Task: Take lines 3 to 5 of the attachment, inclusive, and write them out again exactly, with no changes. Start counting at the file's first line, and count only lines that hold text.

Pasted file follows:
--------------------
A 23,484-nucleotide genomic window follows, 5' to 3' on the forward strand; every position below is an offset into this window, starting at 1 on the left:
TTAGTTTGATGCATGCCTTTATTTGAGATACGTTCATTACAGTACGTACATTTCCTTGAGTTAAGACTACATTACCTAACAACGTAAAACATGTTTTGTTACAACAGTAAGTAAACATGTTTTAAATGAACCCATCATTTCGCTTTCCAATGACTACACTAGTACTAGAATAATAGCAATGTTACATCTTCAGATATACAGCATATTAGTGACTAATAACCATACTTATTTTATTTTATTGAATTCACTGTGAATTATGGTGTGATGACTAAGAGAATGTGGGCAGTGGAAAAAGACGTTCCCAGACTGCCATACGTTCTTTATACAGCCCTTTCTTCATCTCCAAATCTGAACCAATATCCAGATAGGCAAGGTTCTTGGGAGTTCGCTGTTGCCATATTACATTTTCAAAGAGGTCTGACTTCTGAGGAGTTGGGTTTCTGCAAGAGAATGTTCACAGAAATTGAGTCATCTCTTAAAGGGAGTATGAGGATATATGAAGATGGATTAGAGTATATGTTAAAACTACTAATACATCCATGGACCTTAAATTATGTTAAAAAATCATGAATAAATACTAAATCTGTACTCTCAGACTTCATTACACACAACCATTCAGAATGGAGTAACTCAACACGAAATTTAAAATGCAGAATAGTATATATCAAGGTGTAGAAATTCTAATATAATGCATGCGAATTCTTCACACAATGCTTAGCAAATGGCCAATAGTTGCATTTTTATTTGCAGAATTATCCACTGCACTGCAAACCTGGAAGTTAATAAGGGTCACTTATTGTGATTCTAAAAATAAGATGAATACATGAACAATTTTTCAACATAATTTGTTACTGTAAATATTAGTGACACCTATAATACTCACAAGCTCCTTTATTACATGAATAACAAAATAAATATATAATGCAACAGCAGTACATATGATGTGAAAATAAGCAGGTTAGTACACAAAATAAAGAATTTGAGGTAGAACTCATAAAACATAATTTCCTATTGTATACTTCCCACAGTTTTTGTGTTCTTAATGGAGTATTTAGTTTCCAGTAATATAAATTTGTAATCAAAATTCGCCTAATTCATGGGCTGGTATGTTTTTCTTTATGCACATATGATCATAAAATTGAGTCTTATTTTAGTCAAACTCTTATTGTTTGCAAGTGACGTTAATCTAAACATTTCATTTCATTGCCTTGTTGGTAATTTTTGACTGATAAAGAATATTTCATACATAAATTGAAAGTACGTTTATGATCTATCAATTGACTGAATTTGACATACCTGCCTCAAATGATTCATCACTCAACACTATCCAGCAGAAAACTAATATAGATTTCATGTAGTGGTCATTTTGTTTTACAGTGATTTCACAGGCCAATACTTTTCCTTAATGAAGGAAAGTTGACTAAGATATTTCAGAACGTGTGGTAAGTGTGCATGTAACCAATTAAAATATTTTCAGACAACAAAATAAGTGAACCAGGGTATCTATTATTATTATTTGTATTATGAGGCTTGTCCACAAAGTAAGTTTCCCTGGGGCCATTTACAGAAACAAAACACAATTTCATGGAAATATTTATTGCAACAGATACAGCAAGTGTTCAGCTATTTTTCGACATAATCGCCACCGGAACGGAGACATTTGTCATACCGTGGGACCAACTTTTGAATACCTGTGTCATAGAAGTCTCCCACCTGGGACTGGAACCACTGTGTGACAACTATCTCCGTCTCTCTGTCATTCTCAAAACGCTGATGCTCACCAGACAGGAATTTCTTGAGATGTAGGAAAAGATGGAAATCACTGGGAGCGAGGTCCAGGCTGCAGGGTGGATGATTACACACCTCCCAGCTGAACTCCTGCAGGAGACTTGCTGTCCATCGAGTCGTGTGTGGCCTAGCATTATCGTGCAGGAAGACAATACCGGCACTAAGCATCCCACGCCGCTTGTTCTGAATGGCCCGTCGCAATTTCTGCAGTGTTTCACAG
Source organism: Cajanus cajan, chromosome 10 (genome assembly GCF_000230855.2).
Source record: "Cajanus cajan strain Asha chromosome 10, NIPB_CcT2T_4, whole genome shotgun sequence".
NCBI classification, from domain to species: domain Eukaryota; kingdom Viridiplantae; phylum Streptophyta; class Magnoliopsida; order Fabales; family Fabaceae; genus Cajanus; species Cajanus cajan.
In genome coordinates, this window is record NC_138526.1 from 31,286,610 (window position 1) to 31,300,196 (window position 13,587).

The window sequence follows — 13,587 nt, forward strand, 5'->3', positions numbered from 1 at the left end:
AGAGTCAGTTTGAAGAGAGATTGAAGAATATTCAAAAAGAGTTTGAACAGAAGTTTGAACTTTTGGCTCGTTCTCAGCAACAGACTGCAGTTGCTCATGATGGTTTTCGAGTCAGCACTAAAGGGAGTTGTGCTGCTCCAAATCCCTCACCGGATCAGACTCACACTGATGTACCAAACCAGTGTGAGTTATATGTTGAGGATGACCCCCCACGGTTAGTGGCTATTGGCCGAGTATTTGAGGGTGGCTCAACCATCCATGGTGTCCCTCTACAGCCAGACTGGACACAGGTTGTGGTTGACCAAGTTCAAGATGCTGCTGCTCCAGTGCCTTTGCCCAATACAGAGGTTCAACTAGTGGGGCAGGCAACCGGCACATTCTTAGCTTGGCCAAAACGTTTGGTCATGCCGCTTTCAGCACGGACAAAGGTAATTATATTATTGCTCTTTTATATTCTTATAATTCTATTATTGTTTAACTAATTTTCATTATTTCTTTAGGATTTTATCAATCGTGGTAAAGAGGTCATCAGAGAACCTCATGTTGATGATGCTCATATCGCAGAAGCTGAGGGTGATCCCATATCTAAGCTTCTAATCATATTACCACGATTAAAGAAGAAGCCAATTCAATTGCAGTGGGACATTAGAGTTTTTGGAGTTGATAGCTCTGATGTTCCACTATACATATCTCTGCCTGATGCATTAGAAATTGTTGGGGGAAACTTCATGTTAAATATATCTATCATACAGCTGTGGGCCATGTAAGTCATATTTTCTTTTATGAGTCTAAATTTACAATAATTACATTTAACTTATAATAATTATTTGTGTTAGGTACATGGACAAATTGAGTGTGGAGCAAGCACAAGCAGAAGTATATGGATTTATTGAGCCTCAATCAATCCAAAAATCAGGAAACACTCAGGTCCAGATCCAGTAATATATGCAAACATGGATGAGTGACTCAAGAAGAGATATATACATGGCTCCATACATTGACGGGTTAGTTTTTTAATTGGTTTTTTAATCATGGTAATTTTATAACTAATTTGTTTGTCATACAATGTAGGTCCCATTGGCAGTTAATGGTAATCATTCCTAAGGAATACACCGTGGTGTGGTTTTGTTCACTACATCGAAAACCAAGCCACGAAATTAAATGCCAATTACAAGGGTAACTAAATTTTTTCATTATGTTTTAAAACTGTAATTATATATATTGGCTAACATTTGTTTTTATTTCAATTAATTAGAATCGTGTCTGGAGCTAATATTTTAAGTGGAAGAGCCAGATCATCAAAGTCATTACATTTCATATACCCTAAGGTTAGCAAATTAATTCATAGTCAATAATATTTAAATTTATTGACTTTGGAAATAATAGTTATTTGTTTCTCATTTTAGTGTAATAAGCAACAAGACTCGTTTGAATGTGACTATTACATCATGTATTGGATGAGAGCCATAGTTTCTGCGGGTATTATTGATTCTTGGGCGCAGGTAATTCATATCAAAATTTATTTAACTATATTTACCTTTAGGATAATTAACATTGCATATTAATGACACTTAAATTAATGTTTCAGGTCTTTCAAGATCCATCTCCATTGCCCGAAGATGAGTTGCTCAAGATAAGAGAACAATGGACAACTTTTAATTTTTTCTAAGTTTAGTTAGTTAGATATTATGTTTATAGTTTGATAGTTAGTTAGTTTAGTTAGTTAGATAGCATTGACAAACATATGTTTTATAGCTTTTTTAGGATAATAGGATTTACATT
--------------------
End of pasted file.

Source organism: Cajanus cajan, chromosome 10 (genome assembly GCF_000230855.2).
Source record: "Cajanus cajan strain Asha chromosome 10, NIPB_CcT2T_4, whole genome shotgun sequence".
NCBI classification, from domain to species: domain Eukaryota; kingdom Viridiplantae; phylum Streptophyta; class Magnoliopsida; order Fabales; family Fabaceae; genus Cajanus; species Cajanus cajan.